Dec 31, 2009 8:05 PM by Andy Koen
As we countdown the remaining hours of 2009, we wanted to take a look back at some of the year's most inspiring stories from Southern Colorado.
We call them Positively Colorado, and you may just find them positively inspiring.
The first happened just last week. Tracy Hermanstorfer was giving birth to her son Coltyn at Memorial Hospital on Christmas Eve when something went terribly wrong. Both of their hearts stopped beating and all looked lost.
The doctors perform and emergency caesarian to deliver Coltyn, and as soon as he was born Tracy's heart began to beat again. After another four to five minutes of CPR Coltyn was revived as well.
"Someone upstairs was looking after me and saying it wasn't time for me to be gone," Hermanstorfer said.
The doctors at Memorial said there was no explanation for why the two recovered.
"It's just an absolute miracle," said husband and father Mike Hermanstorfer.
Nathan Pittman was a freshman trying out for the football team at Sand Creek High School in 2003 when, on the first day of practice, he unexpectedly collapsed on the field. A deadly combination of sickle cell trait and dehydration left him paralyzed.
But Nathan defied the odds and learned to walk again. He now shares his experience as a youth pastor at his father's church.
"I didn't want to sit there. I didn't want to stay there and live the rest of my life in a bed. I was going to beat this," Pittman said.
Miko, a Portuguese water dog, was specially training in Monument to sniff out peanuts. Ethan Rines is deathly allergic of the nuts and he and his mother drove from Maine to come pick up the pup.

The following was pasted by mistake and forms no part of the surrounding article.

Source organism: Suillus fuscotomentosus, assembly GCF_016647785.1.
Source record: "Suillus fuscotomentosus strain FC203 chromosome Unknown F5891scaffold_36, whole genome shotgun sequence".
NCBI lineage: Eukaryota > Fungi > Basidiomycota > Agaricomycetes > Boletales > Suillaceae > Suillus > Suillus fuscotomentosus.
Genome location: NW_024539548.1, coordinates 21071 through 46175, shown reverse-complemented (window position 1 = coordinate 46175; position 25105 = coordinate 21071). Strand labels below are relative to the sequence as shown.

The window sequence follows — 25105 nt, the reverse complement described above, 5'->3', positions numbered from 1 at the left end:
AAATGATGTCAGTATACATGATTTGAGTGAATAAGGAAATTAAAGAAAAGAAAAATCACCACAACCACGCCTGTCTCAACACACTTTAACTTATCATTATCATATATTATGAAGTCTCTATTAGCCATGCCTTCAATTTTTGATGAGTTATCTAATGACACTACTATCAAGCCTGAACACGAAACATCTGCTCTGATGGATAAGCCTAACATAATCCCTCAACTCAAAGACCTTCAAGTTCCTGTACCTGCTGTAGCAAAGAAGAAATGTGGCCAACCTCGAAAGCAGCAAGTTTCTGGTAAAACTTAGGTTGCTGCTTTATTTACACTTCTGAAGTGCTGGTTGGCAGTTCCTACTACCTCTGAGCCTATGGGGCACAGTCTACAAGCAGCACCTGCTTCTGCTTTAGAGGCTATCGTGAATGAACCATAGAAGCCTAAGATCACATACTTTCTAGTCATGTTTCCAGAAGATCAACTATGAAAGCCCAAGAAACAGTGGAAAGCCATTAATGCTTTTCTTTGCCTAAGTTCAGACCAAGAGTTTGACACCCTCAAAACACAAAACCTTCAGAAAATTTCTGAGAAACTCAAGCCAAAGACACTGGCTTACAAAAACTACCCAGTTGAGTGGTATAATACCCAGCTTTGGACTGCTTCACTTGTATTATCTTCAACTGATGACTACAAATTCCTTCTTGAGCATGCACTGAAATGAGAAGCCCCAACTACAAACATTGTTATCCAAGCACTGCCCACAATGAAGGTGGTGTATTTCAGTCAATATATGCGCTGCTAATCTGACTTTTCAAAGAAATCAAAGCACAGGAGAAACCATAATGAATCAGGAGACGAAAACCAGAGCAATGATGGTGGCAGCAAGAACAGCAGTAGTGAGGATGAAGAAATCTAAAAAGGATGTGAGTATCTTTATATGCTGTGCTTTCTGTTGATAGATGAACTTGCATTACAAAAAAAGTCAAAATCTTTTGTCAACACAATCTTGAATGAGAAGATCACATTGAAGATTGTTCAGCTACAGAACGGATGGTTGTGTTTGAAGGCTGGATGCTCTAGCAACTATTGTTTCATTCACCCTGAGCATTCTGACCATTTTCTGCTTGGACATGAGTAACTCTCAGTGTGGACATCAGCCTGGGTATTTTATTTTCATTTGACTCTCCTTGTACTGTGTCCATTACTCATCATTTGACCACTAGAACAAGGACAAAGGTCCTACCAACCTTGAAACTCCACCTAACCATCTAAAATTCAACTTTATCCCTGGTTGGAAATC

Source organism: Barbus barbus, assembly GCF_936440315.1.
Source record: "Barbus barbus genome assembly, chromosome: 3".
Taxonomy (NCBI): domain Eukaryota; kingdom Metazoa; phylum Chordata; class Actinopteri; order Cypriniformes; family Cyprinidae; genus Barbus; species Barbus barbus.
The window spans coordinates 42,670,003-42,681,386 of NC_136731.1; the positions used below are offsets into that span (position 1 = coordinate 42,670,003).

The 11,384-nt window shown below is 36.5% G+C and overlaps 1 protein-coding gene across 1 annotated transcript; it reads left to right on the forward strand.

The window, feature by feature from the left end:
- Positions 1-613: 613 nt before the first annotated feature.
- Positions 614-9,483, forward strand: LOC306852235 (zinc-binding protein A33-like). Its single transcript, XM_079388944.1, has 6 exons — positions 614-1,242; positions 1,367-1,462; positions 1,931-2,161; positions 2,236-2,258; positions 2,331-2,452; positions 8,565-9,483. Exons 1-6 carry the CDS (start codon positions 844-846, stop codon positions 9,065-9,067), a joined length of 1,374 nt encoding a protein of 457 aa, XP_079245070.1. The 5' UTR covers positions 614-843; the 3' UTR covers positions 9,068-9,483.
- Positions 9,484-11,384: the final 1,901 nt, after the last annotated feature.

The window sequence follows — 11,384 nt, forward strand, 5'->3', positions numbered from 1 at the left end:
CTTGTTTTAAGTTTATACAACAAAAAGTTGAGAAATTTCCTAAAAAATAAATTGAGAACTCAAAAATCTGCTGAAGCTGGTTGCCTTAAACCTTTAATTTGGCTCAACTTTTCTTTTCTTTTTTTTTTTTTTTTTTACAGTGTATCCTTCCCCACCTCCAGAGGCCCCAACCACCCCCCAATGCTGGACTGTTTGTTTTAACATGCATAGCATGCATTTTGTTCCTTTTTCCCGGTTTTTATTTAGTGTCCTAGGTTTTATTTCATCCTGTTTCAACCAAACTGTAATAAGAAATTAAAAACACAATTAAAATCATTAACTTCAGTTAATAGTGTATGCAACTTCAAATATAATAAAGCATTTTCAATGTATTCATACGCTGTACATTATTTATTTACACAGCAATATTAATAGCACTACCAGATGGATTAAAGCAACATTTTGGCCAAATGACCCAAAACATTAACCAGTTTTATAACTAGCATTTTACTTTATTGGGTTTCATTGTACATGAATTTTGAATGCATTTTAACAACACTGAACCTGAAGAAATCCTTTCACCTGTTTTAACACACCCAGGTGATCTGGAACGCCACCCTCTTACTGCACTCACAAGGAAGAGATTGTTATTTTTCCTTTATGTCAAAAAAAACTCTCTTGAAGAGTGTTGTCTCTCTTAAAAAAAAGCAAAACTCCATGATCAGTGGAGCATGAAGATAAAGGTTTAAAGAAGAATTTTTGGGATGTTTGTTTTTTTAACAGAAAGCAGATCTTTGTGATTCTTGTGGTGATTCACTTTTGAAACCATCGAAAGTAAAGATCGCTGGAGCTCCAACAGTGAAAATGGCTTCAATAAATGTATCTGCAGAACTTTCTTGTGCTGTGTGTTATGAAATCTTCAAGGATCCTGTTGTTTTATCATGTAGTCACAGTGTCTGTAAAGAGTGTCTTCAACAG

Ethan hadn't been able to attend school for fear of encountering the slightest hint of peanuts, but he returned to class with confidence now that Miko is by his side.
The bond between another boy and his service dog was strengthened as they both faced physical adversities together. Veren Betzen, 14, has cerebral palsy. For the past seven years his yellow lab "Comet" has helped him with everyday life.
But as Comet aged, he developed a tumor on his front leg that required amputation.
"This came up. I would just say okay we just have to deal with this and we can get by," Veren said.
With Veren's help, Comet learned to get around on three legs just as easily as he had before. The canine's strength and determination seemed to rub off on Veren as he made greater strides than ever in his physical therapy sessions during Comet's recovery.
During the month of November, the Good Thyme Café in downtown Cañon City served customers the Kayla wrap. Kayla Kammrad worked at the café for a time and remains friends with the family.
She came down with a severe case of H1N1 flu this fall and spent weeks in intensive care. Other restaurants and shops on Main Street join Good Thyme in raising money for the family during her recovery.
And earlier this month, American Idol contestant Jason Castro personally serenaded Megan Phelan, a nine year old lukemia patient from Colorado Springs. Castro and the DJ's 98.9 KKMG "Magic-FM" hosted a benefit concert for the Phelan family to help them afford a bone marrow transplant for Megan.
When Castro heard that Phelan was too sick to come to the concert, he showed up at her house to personally perform for her.
"It's cool to get to sit down sometimes and hang-out with people," the singer-songwriter said. "I don't get to do that too much so this is a special time for me too."
From volleyball playing grannies to a lemonade stand set up to help a classmate with cancer, there are dozens of positive stories taking place in our community everyday.
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